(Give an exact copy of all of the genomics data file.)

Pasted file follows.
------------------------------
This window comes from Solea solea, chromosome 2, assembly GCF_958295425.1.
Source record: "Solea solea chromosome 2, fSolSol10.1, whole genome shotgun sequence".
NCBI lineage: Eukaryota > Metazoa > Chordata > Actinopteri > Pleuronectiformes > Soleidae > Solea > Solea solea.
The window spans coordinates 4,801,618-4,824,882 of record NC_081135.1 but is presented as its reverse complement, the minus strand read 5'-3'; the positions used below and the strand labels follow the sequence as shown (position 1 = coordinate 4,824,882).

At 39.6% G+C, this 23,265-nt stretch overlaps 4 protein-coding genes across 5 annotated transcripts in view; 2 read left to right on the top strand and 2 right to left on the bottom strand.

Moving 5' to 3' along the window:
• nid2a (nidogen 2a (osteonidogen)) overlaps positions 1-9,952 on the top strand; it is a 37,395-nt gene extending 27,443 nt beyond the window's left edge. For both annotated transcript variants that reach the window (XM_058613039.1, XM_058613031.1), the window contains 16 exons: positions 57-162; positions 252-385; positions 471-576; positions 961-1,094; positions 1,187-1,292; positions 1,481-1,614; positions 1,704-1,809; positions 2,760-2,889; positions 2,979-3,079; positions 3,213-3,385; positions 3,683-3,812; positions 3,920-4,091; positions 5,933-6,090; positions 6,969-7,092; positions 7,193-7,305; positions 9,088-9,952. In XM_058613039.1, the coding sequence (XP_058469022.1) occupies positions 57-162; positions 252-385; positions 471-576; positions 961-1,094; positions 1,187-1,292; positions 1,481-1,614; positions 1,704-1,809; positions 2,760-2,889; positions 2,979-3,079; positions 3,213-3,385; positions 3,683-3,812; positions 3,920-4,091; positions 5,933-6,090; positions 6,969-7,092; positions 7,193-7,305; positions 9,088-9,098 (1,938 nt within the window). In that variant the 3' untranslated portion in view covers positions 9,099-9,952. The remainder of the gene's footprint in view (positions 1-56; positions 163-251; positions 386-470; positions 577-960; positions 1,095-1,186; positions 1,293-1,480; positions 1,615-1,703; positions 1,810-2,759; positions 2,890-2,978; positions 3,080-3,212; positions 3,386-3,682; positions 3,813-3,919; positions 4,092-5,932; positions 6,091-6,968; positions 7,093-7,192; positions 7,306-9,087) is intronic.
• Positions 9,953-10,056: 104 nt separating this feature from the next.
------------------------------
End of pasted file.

This window comes from Solea solea, chromosome 2, assembly GCF_958295425.1.
Source record: "Solea solea chromosome 2, fSolSol10.1, whole genome shotgun sequence".
NCBI lineage: Eukaryota > Metazoa > Chordata > Actinopteri > Pleuronectiformes > Soleidae > Solea > Solea solea.
The window spans coordinates 4,801,618-4,824,882 of record NC_081135.1 but is presented as its reverse complement, the minus strand read 5'-3'; the positions used below and the strand labels follow the sequence as shown (position 1 = coordinate 4,824,882).

At 39.6% G+C, this 23,265-nt stretch overlaps 4 protein-coding genes across 5 annotated transcripts in view; 2 read left to right on the top strand and 2 right to left on the bottom strand.

Moving 5' to 3' along the window:
• nid2a (nidogen 2a (osteonidogen)) overlaps positions 1-9,952 on the top strand; it is a 37,395-nt gene extending 27,443 nt beyond the window's left edge. For both annotated transcript variants that reach the window (XM_058613039.1, XM_058613031.1), the window contains 16 exons: positions 57-162; positions 252-385; positions 471-576; positions 961-1,094; positions 1,187-1,292; positions 1,481-1,614; positions 1,704-1,809; positions 2,760-2,889; positions 2,979-3,079; positions 3,213-3,385; positions 3,683-3,812; positions 3,920-4,091; positions 5,933-6,090; positions 6,969-7,092; positions 7,193-7,305; positions 9,088-9,952. In XM_058613039.1, the coding sequence (XP_058469022.1) occupies positions 57-162; positions 252-385; positions 471-576; positions 961-1,094; positions 1,187-1,292; positions 1,481-1,614; positions 1,704-1,809; positions 2,760-2,889; positions 2,979-3,079; positions 3,213-3,385; positions 3,683-3,812; positions 3,920-4,091; positions 5,933-6,090; positions 6,969-7,092; positions 7,193-7,305; positions 9,088-9,098 (1,938 nt within the window). In that variant the 3' untranslated portion in view covers positions 9,099-9,952. The remainder of the gene's footprint in view (positions 1-56; positions 163-251; positions 386-470; positions 577-960; positions 1,095-1,186; positions 1,293-1,480; positions 1,615-1,703; positions 1,810-2,759; positions 2,890-2,978; positions 3,080-3,212; positions 3,386-3,682; positions 3,813-3,919; positions 4,092-5,932; positions 6,091-6,968; positions 7,093-7,192; positions 7,306-9,087) is intronic.
• Positions 9,953-10,056: 104 nt separating this feature from the next.